02. Applying CSS

Applying CSS is easy as one...two...three! Yes. There are three ways to apply CSS.

1) In-line

Firstly, you can apply CSS within HTML tags with the "style" attribute.

<p style="color: red; font-size: 20px;">Hello world!</p>

Since HTML should be a stand-alone, presentation-free document, it is advised that you stray away from in-line styling. However, it has been stated that placing your CSS in-line allows for a page to load faster. Nonetheless, you should avoid using in-line CSS (for now at least).

2) Internal

You can also embed CSS rules within the <style> tags. This should appear in the <head> section of your document, but can be placed anywhere before the elements you styling.

  p {
    color: red;
    font-size: 20px;

Since this mixes presentation within your HTML document, it should be avoided.

3) External

With an external style sheet, we can place all our CSS separately on a file, then link it to our HTML document. This allows us to separate our HTML and CSS for organization and clarity. We should name the CSS file with the extension ".css" to let the browser know that it's a CSS file. We can import CSS files within the <head> tag as follows:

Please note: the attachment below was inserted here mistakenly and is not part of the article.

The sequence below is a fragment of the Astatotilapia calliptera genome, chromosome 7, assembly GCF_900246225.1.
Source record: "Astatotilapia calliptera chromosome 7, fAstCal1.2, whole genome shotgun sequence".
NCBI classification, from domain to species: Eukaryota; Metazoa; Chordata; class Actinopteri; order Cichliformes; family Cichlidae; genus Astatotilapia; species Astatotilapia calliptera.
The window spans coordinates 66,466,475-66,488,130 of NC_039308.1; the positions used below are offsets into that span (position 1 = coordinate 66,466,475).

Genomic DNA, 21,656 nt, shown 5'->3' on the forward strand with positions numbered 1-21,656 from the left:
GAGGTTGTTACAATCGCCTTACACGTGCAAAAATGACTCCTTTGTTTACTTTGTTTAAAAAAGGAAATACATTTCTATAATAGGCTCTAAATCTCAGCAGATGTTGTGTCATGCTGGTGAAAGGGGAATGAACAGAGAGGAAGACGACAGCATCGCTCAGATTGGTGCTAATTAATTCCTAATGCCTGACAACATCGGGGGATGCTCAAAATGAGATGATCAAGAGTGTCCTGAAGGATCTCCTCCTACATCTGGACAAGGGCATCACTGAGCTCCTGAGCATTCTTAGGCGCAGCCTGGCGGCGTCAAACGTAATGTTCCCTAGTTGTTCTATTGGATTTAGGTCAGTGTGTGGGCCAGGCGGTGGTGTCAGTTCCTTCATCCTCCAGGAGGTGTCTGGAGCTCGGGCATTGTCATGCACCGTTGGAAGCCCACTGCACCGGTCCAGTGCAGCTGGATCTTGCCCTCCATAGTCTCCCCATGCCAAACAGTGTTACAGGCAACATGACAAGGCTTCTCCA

<link href="path/to/file.css" type="text/css" rel="stylesheet">

The link to the file should be placed in the href attribute. The type attribute tells the browser what kind of file this is. rel specifies the relationship between the HTML page and the file it is linked to.

Importing within a CSS Document

Within your external CSS document, you may want to separate out style sheets according to typography, layout, forms, or tables for better organization.

You can import different .css files within one .css file with the @import tag.

@import url("nav-style.css");

However, importing each file with the @import takes up bandwidth, so use sparingly!

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